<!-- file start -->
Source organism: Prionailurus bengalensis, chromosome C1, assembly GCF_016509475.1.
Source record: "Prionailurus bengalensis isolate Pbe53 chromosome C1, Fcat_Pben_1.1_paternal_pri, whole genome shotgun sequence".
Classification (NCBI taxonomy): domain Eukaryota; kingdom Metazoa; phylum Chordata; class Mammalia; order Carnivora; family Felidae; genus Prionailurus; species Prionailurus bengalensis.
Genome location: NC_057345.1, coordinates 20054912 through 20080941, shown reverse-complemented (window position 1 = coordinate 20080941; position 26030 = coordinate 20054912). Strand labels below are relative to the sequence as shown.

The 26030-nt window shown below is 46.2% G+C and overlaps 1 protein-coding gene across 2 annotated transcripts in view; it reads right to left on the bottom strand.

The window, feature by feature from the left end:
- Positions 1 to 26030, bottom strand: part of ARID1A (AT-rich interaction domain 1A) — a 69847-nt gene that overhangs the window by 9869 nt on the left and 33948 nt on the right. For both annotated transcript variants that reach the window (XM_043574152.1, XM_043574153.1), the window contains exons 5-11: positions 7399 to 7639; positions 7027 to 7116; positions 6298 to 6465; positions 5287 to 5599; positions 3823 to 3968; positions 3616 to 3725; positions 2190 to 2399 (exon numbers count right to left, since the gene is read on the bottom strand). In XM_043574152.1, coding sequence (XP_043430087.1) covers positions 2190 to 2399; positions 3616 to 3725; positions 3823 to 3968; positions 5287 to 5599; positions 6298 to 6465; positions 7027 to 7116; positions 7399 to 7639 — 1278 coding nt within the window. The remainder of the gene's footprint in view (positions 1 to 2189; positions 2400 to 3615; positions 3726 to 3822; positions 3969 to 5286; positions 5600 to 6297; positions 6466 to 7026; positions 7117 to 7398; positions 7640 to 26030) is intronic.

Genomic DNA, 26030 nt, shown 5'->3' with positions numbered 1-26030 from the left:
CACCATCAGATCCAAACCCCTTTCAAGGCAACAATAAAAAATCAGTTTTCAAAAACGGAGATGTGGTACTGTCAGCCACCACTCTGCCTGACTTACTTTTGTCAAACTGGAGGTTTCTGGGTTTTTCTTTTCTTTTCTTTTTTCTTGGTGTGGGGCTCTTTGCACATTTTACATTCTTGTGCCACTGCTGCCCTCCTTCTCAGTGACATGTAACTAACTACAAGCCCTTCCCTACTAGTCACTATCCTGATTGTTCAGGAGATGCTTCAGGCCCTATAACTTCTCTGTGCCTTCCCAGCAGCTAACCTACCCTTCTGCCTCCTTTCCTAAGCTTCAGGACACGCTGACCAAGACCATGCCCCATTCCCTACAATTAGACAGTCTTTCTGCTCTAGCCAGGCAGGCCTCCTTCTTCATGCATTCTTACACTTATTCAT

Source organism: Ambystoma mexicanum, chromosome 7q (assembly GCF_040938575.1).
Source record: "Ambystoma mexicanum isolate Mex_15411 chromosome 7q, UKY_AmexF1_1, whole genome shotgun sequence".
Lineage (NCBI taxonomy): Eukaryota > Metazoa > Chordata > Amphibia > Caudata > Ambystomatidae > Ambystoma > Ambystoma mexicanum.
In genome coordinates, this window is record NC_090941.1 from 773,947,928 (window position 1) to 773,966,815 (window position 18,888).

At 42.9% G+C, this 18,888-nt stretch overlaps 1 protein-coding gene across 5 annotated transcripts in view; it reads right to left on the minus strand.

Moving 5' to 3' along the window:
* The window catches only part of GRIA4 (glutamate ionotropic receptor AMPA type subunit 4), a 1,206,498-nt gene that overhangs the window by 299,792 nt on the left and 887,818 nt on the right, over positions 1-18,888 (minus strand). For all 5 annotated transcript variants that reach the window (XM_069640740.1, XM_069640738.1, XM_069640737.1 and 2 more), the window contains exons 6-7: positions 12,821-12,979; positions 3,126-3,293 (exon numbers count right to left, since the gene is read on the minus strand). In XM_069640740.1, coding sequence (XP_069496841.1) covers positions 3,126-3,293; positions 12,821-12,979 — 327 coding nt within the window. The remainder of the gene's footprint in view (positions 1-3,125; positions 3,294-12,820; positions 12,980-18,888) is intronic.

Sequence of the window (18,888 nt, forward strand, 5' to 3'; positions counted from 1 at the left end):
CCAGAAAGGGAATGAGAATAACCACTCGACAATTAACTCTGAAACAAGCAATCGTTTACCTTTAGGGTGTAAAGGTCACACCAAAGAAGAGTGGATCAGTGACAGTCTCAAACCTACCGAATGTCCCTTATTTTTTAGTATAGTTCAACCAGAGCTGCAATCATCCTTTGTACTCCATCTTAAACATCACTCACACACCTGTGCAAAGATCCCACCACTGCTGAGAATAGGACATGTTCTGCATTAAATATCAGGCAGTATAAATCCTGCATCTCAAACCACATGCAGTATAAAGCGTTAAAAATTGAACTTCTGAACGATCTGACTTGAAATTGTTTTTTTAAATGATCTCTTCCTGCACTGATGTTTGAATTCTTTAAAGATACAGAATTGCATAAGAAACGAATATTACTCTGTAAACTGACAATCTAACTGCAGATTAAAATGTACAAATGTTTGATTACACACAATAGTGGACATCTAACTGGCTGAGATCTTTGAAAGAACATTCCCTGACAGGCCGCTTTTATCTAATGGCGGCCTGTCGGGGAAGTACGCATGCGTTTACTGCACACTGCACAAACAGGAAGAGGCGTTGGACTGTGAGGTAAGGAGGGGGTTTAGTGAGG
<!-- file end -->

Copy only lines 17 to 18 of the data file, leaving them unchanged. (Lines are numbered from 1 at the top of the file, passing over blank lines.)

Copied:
Sequence of the window (18,888 nt, forward strand, 5' to 3'; positions counted from 1 at the left end):
CCAGAAAGGGAATGAGAATAACCACTCGACAATTAACTCTGAAACAAGCAATCGTTTACCTTTAGGGTGTAAAGGTCACACCAAAGAAGAGTGGATCAGTGACAGTCTCAAACCTACCGAATGTCCCTTATTTTTTAGTATAGTTCAACCAGAGCTGCAATCATCCTTTGTACTCCATCTTAAACATCACTCACACACCTGTGCAAAGATCCCACCACTGCTGAGAATAGGACATGTTCTGCATTAAATATCAGGCAGTATAAATCCTGCATCTCAAACCACATGCAGTATAAAGCGTTAAAAATTGAACTTCTGAACGATCTGACTTGAAATTGTTTTTTTAAATGATCTCTTCCTGCACTGATGTTTGAATTCTTTAAAGATACAGAATTGCATAAGAAACGAATATTACTCTGTAAACTGACAATCTAACTGCAGATTAAAATGTACAAATGTTTGATTACACACAATAGTGGACATCTAACTGGCTGAGATCTTTGAAAGAACATTCCCTGACAGGCCGCTTTTATCTAATGGCGGCCTGTCGGGGAAGTACGCATGCGTTTACTGCACACTGCACAAACAGGAAGAGGCGTTGGACTGTGAGGTAAGGAGGGGGTTTAGTGAGG